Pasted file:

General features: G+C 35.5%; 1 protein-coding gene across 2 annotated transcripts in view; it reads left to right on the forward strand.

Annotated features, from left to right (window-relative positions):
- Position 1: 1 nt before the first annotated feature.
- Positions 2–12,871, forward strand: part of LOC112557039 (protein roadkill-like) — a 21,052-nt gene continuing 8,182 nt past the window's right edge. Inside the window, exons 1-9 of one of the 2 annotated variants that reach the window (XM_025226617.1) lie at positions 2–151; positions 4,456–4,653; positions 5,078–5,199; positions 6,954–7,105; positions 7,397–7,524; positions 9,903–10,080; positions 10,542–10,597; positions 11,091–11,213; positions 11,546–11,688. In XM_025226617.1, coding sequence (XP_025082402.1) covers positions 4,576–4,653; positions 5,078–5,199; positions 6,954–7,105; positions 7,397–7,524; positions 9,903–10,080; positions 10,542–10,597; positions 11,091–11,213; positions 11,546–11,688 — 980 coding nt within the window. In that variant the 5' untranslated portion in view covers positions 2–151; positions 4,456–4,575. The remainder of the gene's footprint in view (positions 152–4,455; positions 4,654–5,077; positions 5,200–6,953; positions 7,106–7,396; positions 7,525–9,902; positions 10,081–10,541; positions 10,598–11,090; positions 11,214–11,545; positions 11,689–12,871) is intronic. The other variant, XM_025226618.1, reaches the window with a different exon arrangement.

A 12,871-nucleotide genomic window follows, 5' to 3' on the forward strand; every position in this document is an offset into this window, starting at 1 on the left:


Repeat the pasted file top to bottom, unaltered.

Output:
General features: G+C 35.5%; 1 protein-coding gene across 2 annotated transcripts in view; it reads left to right on the forward strand.

Annotated features, from left to right (window-relative positions):
- Position 1: 1 nt before the first annotated feature.
- Positions 2–12,871, forward strand: part of LOC112557039 (protein roadkill-like) — a 21,052-nt gene continuing 8,182 nt past the window's right edge. Inside the window, exons 1-9 of one of the 2 annotated variants that reach the window (XM_025226617.1) lie at positions 2–151; positions 4,456–4,653; positions 5,078–5,199; positions 6,954–7,105; positions 7,397–7,524; positions 9,903–10,080; positions 10,542–10,597; positions 11,091–11,213; positions 11,546–11,688. In XM_025226617.1, coding sequence (XP_025082402.1) covers positions 4,576–4,653; positions 5,078–5,199; positions 6,954–7,105; positions 7,397–7,524; positions 9,903–10,080; positions 10,542–10,597; positions 11,091–11,213; positions 11,546–11,688 — 980 coding nt within the window. In that variant the 5' untranslated portion in view covers positions 2–151; positions 4,456–4,575. The remainder of the gene's footprint in view (positions 152–4,455; positions 4,654–5,077; positions 5,200–6,953; positions 7,106–7,396; positions 7,525–9,902; positions 10,081–10,541; positions 10,598–11,090; positions 11,214–11,545; positions 11,689–12,871) is intronic. The other variant, XM_025226618.1, reaches the window with a different exon arrangement.

A 12,871-nucleotide genomic window follows, 5' to 3' on the forward strand; every position in this document is an offset into this window, starting at 1 on the left: